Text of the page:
I am not naïve; I’ve been in this field for 20 years. I know that part of how we got here was a lack of accountability. There was a lot of good feeling and a minimal amount of impact. I know there are still nonprofits out there not tracking their programs, not measuring outcomes and spinning their wheels but not advancing their missions.
I also know there are many more non profits that are running good programs, measuring the impact of those programs and being excellent stewards of the community’s resources. They’re also spending a lot of time and energy to raise money and report on that money; time and energy that is taken away from programs.
When I ran the Boys & Girl Clubs of the Western Reserve, we wrote and usually received (and reported on) around 50 grants a year. We asked many more donors each year for financial support. We received money from the United Way, Boys & Girls Clubs of America, the Ohio Alliance of Boys & Girls Clubs. We hosted events and had an endowment.
A large portion of the money we received was restricted.
We tracked every restricted dollar to ensure we spent it the way the donor intended. We were transparent in our business practices and followed financial management  best practices.
That is good financial stewardship.
It’s also expensive and time-consuming. However, it is critically important and not free.
Someone has to track, coordinate and manage all the pots, and agencies can usually only change a percentage of such costs to the grant. It’s labor intensive. It’s expensive. It’s how it’s done. The current non-profit funding model works.
It’s not unacceptable, but it is illogical.
I can’t imagine anyone planned it to be like this. There is no version of a past that I will believe that has donors, foundation, corporate and government leaders sitting around table envisioning a funding system that this one.
By this system, I mean one program being supported by three different grants each paying for a different percentage of the program staff salaries (and a much smaller percentage of the program leadership’s salary) with yet another grant paying for materials and special event income making up the difference.
There’s got to be a better way.
The nonprofit service delivery system has been greatly improved through technology, professional and leadership development opportunities, improved tracking and a lens that is focused on impact. Income generating efforts have similarly evolved, with the introduction of social enterprise and expanded efforts to embrace major donors and mergers when appropriate.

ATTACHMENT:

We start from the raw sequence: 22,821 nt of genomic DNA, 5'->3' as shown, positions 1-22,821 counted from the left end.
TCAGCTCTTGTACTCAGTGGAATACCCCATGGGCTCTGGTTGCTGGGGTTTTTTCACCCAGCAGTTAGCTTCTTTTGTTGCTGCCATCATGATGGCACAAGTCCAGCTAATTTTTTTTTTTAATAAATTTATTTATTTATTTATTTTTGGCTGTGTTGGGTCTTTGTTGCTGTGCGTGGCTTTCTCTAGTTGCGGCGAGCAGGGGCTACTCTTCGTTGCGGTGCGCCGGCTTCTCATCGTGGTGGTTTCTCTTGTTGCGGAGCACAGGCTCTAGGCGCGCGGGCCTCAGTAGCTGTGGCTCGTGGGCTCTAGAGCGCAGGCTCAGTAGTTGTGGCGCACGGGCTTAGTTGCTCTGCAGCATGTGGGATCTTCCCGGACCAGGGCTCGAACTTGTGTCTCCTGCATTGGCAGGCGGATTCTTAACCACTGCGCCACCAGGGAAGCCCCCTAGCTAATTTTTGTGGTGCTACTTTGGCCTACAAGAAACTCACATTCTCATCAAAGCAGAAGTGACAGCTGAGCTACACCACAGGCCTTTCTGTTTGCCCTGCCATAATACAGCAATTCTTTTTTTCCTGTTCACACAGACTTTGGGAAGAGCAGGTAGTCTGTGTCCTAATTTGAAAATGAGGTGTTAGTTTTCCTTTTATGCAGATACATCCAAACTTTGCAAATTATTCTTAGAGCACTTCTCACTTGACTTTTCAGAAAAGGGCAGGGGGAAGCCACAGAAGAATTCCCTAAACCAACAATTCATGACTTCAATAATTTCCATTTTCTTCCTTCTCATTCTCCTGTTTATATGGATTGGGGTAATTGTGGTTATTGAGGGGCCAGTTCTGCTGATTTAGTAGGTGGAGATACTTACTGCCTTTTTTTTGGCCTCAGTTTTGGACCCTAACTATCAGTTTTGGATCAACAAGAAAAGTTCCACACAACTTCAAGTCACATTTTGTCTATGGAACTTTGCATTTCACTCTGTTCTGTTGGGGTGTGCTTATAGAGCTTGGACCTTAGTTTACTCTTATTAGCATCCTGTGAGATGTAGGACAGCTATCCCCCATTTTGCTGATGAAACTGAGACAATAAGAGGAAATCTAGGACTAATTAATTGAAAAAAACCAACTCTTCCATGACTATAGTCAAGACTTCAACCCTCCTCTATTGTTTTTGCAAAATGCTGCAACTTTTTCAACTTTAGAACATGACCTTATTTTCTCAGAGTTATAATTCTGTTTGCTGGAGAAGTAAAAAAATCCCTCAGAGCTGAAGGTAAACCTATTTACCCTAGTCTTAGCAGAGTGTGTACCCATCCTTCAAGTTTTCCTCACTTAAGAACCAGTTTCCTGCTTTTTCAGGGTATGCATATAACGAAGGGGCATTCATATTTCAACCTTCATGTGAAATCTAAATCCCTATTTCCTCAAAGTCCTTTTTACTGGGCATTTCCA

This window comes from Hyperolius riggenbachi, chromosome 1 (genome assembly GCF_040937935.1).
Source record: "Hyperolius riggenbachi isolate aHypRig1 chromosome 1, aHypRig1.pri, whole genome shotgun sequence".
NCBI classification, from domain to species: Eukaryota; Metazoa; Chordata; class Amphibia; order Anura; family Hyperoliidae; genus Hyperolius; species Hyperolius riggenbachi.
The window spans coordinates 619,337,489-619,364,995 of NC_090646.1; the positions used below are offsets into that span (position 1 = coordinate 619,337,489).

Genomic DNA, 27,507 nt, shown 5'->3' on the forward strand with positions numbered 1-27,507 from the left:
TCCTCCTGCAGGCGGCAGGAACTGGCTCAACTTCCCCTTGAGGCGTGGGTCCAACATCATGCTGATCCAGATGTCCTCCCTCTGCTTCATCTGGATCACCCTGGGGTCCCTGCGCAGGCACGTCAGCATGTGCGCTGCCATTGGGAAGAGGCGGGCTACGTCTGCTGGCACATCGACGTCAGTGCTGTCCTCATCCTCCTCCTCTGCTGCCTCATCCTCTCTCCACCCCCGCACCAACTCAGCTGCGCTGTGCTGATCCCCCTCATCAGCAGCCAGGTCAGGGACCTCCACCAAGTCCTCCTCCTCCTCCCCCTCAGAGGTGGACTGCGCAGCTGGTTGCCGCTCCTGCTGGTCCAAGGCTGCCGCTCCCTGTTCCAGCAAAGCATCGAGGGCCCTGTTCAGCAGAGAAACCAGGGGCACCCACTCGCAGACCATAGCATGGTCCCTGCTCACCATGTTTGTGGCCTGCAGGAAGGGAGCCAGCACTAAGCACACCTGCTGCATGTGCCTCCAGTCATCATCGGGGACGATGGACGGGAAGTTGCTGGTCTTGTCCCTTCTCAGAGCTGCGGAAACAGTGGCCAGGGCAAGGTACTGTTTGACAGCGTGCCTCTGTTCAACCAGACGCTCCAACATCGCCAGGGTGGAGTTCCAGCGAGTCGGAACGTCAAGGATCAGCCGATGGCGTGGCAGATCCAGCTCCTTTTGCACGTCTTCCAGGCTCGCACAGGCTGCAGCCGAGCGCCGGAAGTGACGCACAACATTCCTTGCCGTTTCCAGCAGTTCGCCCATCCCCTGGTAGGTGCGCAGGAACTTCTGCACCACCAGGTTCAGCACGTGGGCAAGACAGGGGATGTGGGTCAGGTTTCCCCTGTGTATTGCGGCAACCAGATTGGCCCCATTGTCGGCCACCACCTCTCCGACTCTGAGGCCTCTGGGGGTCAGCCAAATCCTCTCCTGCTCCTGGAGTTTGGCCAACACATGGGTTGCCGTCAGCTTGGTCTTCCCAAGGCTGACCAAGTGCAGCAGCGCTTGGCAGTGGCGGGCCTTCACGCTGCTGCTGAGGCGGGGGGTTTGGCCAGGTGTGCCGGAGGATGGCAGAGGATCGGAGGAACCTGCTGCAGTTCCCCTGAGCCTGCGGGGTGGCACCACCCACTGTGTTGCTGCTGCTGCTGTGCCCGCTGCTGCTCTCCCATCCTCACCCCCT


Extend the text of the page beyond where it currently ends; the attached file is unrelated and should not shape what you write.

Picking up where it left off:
It’s time to re-imagine the funding model.
What else is out there? How else can we ensure financial stewardship, maintain donor confidence and demonstrate our impact? What else can we do to ensure the nonprofits in our communities have the resources they need to impact their corner of the world?
Let’s come up with a new plan: I’d rather do that than raise money for forks any day of the week.
As always, I welcome your experience, insight and ideas.
dani sig

What have you done to increase individual giving?

Events, Grants and Individual Giving

By Dani Robbins
Re-published with permission from nonprofitevolution blog
eventI was having breakfast this week with a friend and fellow consultant and we were discussing resource development efforts, including events and grants. By now I’m sure you are well aware, I’m not a huge fan of organizations hosting multiple events. Events are expensive, labor intensive and don’t usually generate a lot of income.
I can hear you out there saying “No Dani, they’re fun!” And they are, at least some of them are.
One signature event a year is a wonderful way to engage new donors, connect with current donors and showcase your programs while raising significant money. Even signature events that don’t raise significant money may still be a good use of your resources. However, more than one signature event is too much.
More than one event (two, if you must) may be a sign that your leadership, board or executive, is reluctant to raise money in other ways.
Leadership that doesn’t want to embark on an annual appeal or a major donor campaign will often advocate more grants be written or additional events be introduced. Not only will more events not raise more money, more events will cannibalize your signature event and may yield less income for more work. Any process that doesn’t get you to your goal is a bad process.
The Executive Director is the Chief Development Officer” of any non profit that seeks contributed income. (Erik Anderson Donor Dreams blog) Whether they want to or not; whether they’re good at it or not; whether they have a development director whose job it is or not, the Exec is still responsible for fund raising and one of the responsibilities of a governing board is to raise money. Neither is a role that can be abdicated.
Events are often 5% to 15% of an agency’s budget and generally net 50% of what they cost, sometimes less. Most attendees would be appalled to know that, but it’s true. It’s too high! I recommend events net 75% of what they cost. There are other, better, avenues to raise money.
grantsGrants, which are often 30% to 50% of an agency’s budget, more if they receive United Way funding, are one way. Yet, they too come with a cost. Most agencies get somewhere between 50% to 80% of the grants they submit. That means that the time spent on writing the 20% to 50% of the grants that don’t get funded is time lost. For the grants that are secured, there are reports to be written, dollars to be tracked, objectives to reach and programming to introduce. All of which is as it should be, and none of which is without cost.
As I mentioned in the Culture of Philanthropy or Fund Raising post, according to “Fund-Raising: Evaluating and Managing the Fund Development Process” (1999) individual giving offers the highest rate on return for the lowest cost (5% to 10%) to the organization. It is also the largest post of money given in this country and usually only reflective of the percentage special event income in most agencies’ budgets. In other words, 80% of the philanthropic dollars in this country are given by individuals yet 10% to 15% of most agencies budgets are received from individuals. Like the post says, “opportunity is knocking. Get the door!”